Notre Dame Fighting Irish - Official Athletics Website

Notre Dame-Army 2016: What the Irish Learned

Nov. 15, 2016

By John Heisler

Notre Dame and Army met in the latest Shamrock Series outing Saturday in San Antonio-with the Irish roaring to a 38-6 halftime lead on their way to a 44-6 victory

Here are some Irish takeaways:

1.The Irish have regained some confidence.

Army coach Jeff Monken appeared to be almost in a state of shock after the game at the Alamodome. He couldn’t have been more impressed with Notre Dame’s play–and he couldn’t remember the last time his team had been dominated in that manner. That result provided a valuable dose of confidence for the Irish, who may not own a great record right now but certainly looked like a more than capable and improving team on Saturday.

2. There has been measurable progress on defense.

There’s no way to erase the 50 points scored by Texas or the 501 yards gained by Michigan State, nor the 498 totaled by Duke. But a variety of factors have produced a much-improved Irish defense. A month into the season Notre Dame’s defensive rankings were nothing to write home about. Today the Irish stand 39 th in total defense (371.5 yards per game), 28th in red-zone defense and 15th in passing yards allowed (188.5). This was Brian Kelly’s take Sunday on the change: “Well, first and foremost, it’s about a very detailed, organized plan, well-coached during the week of practice, a focus on the fundamentals, and in-game adjustments that have been followed through by the players. It’s just a coordinated effort that has seen this defense get better and better. I think it’s the utilization of some more of the freshmen that have really matured and have gotten better later in the season–they’ve gotten more and more playing time. But I think all of that has come together through really good preparation, great morale, and at the end of the day, kids executing the game plan.”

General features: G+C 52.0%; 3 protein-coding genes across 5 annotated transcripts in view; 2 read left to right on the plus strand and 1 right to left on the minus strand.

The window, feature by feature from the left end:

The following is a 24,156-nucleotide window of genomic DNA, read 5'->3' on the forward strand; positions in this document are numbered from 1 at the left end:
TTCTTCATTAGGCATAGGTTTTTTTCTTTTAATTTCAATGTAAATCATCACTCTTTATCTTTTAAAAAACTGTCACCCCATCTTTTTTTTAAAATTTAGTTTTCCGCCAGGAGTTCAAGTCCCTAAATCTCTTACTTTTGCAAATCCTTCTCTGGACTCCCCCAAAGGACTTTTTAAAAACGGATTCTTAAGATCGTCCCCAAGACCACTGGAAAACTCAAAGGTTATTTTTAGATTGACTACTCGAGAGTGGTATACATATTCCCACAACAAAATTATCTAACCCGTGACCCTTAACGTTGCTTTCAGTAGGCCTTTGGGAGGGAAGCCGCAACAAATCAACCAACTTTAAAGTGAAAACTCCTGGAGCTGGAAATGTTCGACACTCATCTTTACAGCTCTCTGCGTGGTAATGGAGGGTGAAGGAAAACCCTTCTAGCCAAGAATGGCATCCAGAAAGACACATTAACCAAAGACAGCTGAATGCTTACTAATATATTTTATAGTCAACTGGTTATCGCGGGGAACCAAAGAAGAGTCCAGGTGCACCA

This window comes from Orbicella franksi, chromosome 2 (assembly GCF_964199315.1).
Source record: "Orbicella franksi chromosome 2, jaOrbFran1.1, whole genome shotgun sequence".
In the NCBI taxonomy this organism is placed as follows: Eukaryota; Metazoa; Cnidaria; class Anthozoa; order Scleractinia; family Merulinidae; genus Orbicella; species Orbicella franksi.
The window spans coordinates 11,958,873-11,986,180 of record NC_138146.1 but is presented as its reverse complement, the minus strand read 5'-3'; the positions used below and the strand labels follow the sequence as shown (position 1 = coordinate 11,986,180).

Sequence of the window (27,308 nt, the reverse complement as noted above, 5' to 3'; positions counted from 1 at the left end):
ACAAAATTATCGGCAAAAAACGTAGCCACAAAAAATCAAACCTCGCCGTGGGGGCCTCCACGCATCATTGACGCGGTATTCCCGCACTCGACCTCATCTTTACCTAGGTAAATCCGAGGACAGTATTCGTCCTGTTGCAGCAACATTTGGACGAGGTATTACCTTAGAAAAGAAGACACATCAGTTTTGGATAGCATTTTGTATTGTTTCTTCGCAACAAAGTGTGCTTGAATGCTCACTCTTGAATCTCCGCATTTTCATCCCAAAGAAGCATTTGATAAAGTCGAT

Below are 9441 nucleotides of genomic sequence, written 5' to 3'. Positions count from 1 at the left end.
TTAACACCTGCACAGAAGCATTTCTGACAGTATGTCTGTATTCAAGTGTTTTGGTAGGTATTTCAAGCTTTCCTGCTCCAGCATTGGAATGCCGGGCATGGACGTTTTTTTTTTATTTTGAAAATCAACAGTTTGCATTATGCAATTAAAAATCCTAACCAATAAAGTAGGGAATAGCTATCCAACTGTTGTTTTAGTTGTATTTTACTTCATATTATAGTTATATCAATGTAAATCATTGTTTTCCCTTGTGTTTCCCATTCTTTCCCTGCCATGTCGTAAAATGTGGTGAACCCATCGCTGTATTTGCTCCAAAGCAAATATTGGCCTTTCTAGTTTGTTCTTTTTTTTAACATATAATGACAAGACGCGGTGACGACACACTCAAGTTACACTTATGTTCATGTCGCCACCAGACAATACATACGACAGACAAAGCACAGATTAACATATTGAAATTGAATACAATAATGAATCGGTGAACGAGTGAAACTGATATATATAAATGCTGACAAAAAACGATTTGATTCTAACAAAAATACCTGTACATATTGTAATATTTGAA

3. The Irish had a great day on offense.

Added Kelly on the high points, “Well, I think obviously you start with the quarterback (DeShone Kizer). I thought his leadership skills, his ability to make plays with his arm and his feet extended plays for us. I thought our running backs ran extremely hard. Any time you have 200 (rushing) yards, your offensive line has to be doing some good things, and it’s always good to see your tight end catch a couple of touchdown passes. But I think the story is the defense, the coordinated effort of 11 guys doing their job to hold a very good offense in Army down. Pretty good all-around effort.”

4. Freshman wide receiver Kevin Stepherson has a chance to be a star.

Army had no one who could run with Stepherson, and his numbers (five catches for 75 yards, including a 37-yard TD catch) easily could have doubled if not for a couple of near-misses on throws from Kizer. Said Kelly, “He continues to mature as a player in the understanding of where he needs to be and getting on the same page with DeShone. That’s the most important thing–where is he going to be? And when you are talking about a quarterback and a receiver hooking up consistently, they’ve got to know where each one of them is going to be, and I think that’s probably the biggest change in Kevin in terms of the past five, six weeks. A young, inexperienced group opened the door for him to go win a position. There were other guys there that certainly could have secured down that position, but he won the job. We didn’t give it to him. His skill set allowed him to go in there and win the job.”

Notre Dame senior associate athletics director John Heisler has been watching Irish football since he joined the athletics communication staff in 1978.